42. 43. Time Multiplex <ul><li>A channel gets the whole spectrum for a certain amount of time </li></ul><ul><li>Pros: </li></ul><ul><ul><li>only one carrier in the medium at any time </li></ul></ul><ul><ul><li>throughput high even for many users </li></ul></ul><ul><li>Cons: </li></ul><ul><ul><li>precise synchronization necessary </li></ul></ul>f t c k 2 k 3 k 4 k 5 k 6 k 1
    43. 44. Time and Frequency Multiplexing <ul><li>Combination of both methods </li></ul><ul><li>A channel gets a certain frequency band for a certain amount of time (e.g., GSM) </li></ul><ul><li>Pros: </li></ul><ul><ul><li>better protection against tapping </li></ul></ul><ul><ul><li>protection against frequency selective interference </li></ul></ul><ul><ul><li>higher data rates compared to code multiplex </li></ul></ul><ul><li>Cons: </li></ul><ul><ul><li>precise coordination required </li></ul></ul>f t c k 2 k 3 k 4 k 5 k 6 k 1
    44. 45. Code Multiplexing <ul><li>Each channel has a unique code </li></ul><ul><li>All channels use the same spectrum simultaneously </li></ul><ul><li>Pros: </li></ul><ul><ul><li>bandwidth efficient </li></ul></ul><ul><ul><li>no coordination and synchronization necessary </li></ul></ul><ul><ul><li>good protection against interference and tapping </li></ul></ul><ul><li>Cons: </li></ul><ul><ul><li>lower user data rates </li></ul></ul><ul><ul><li>more complex signal regeneration </li></ul></ul><ul><li>Implemented using spread spectrum technology </li></ul>k 2 k 3 k 4 k 5 k 6 k 1 f t c
    45. 46. Physical Layer Outline <ul><li>Signal </li></ul><ul><li>Frequency allocation </li></ul><ul><li>Signal propagation </li></ul><ul><li>Multiplexing </li></ul><ul><li>Modulation </li></ul><ul><li>Spread Spectrum </li></ul>
    46. 47. Modulation I <ul><li>Digital modulation </li></ul><ul><ul><li>digital data is translated into an analog signal (baseband) </li></ul></ul><ul><ul><li>differences in spectral efficiency, power efficiency, robustness </li></ul></ul><ul><li>Analog modulation </li></ul><ul><ul><li>shifts center frequency of baseband signal up to the radio carrier </li></ul></ul><ul><ul><li>Reasons </li></ul></ul><ul><ul><ul><li>Antenna size is on the order of signal’s wavelength </li></ul></ul></ul><ul><ul><ul><li>More bandwidth available at higher carrier frequency </li></ul></ul></ul><ul><ul><ul><li>Medium characteristics: path loss, shadowing, reflection, scattering, diffraction depend on the signal’s wavelength </li></ul></ul></ul>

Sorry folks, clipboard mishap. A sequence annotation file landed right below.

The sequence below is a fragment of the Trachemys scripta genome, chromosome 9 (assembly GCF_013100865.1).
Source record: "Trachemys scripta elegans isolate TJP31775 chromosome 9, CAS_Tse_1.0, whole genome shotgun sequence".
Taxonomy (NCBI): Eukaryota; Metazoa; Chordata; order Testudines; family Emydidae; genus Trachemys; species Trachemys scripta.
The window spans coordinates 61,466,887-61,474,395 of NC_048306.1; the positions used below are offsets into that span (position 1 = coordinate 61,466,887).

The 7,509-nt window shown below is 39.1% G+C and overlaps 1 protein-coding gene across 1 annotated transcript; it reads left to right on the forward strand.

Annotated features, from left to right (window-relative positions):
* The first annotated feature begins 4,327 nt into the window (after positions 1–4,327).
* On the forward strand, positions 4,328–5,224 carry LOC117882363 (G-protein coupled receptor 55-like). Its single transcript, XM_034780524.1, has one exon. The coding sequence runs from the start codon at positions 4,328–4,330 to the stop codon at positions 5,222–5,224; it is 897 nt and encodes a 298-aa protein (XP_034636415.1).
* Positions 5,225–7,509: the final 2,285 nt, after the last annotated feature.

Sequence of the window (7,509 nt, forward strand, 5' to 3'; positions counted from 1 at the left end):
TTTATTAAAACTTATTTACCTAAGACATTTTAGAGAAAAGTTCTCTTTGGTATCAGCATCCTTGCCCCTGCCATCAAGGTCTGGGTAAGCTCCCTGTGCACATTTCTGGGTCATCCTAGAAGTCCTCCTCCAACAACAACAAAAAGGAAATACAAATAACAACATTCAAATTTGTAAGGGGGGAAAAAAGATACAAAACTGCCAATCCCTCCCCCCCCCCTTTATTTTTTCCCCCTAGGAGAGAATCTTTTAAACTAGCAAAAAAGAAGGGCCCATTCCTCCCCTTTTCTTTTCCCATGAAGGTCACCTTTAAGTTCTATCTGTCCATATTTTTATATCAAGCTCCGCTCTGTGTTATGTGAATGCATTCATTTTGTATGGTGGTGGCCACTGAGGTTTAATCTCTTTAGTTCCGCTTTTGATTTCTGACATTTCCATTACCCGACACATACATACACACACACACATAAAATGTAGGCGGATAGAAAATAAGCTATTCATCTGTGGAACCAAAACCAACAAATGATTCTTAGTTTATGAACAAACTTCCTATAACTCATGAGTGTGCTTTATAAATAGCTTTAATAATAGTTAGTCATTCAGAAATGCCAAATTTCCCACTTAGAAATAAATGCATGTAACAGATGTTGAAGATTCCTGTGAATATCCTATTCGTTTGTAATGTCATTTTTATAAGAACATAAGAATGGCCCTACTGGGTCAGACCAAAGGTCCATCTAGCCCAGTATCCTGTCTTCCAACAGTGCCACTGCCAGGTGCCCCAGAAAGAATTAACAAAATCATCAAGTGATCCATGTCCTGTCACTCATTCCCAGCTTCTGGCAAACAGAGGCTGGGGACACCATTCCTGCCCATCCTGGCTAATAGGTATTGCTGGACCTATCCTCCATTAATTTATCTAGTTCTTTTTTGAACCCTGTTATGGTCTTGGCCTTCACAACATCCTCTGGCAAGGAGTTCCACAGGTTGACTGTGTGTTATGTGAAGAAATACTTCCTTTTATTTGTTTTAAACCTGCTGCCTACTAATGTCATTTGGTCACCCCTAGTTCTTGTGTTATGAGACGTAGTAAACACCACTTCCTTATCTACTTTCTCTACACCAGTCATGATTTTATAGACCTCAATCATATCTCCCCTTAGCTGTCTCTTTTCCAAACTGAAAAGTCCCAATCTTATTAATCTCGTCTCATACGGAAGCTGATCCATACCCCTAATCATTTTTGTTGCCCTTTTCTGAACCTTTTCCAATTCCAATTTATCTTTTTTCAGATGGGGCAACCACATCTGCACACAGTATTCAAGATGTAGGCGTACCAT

47. 48. Modulation and Demodulation digital modulation digital data analog modulation radio carrier analog baseband signal 101101001 radio transmitter synchronization decision digital data analog demodulation radio carrier analog baseband signal 101101001 radio receiver
    48. 49. Modulation Schemes <ul><li>Amplitude Modulation (AM) </li></ul><ul><li>Frequency Modulation (FM) </li></ul><ul><li>Phase Modulation (PM) </li></ul>
    49. 50. Digital M odulation <ul><li>Modulation of digital signals known as Shift Keying </li></ul><ul><li>Amplitude Shift Keying (ASK): </li></ul><ul><ul><li>Pros: simple </li></ul></ul><ul><ul><li>Cons: susceptible to noise </li></ul></ul><ul><ul><li>Example: optical system, IFR </li></ul></ul>1 0 1 t
    50. 51. Digital M odulation II <ul><li>Frequency Shift Keying (FSK): </li></ul><ul><ul><li>Pros: less susceptible to noise </li></ul></ul><ul><ul><li>Cons: requires larger bandwidth </li></ul></ul>1 0 1 t 1 0 1
    51. 52. Digital M odulation III <ul><li>Phase Shift Keying (PSK): </li></ul><ul><ul><li>Pros: </li></ul></ul><ul><ul><ul><li>Less susceptible to noise </li></ul></ul></ul><ul><ul><ul><li>Bandwidth efficient </li></ul></ul></ul><ul><ul><li>Cons: </li></ul></ul><ul><ul><ul><li>Require synchronization in frequency and phase  complicates receivers and transmitter </li></ul></ul></ul>t
    52. 53. Phase Shift Keying <ul><li>BPSK (Binary Phase Shift Keying): </li></ul><ul><ul><li>bit value 0: sine wave </li></ul></ul><ul><ul><li>bit value 1: inverted sine wave </li></ul></ul><ul><ul><li>very simple PSK </li></ul></ul><ul><ul><li>low spectral efficiency </li></ul></ul><ul><ul><li>robust, used in satellite systems </li></ul></ul>Q I 0 1 11 10 00 01 Q I 11 01 10 00 A t <ul><li>QPSK (Quadrature Phase Shift Keying): </li></ul><ul><ul><li>2 bits coded as one symbol </li></ul></ul><ul><ul><li>needs less bandwidth compared to BPSK </li></ul></ul><ul><ul><li>symbol determines shift of sine wave </li></ul></ul><ul><ul><li>Often also transmission of relative, not absolute phase shift: DQPSK - Differential QPSK </li></ul></ul>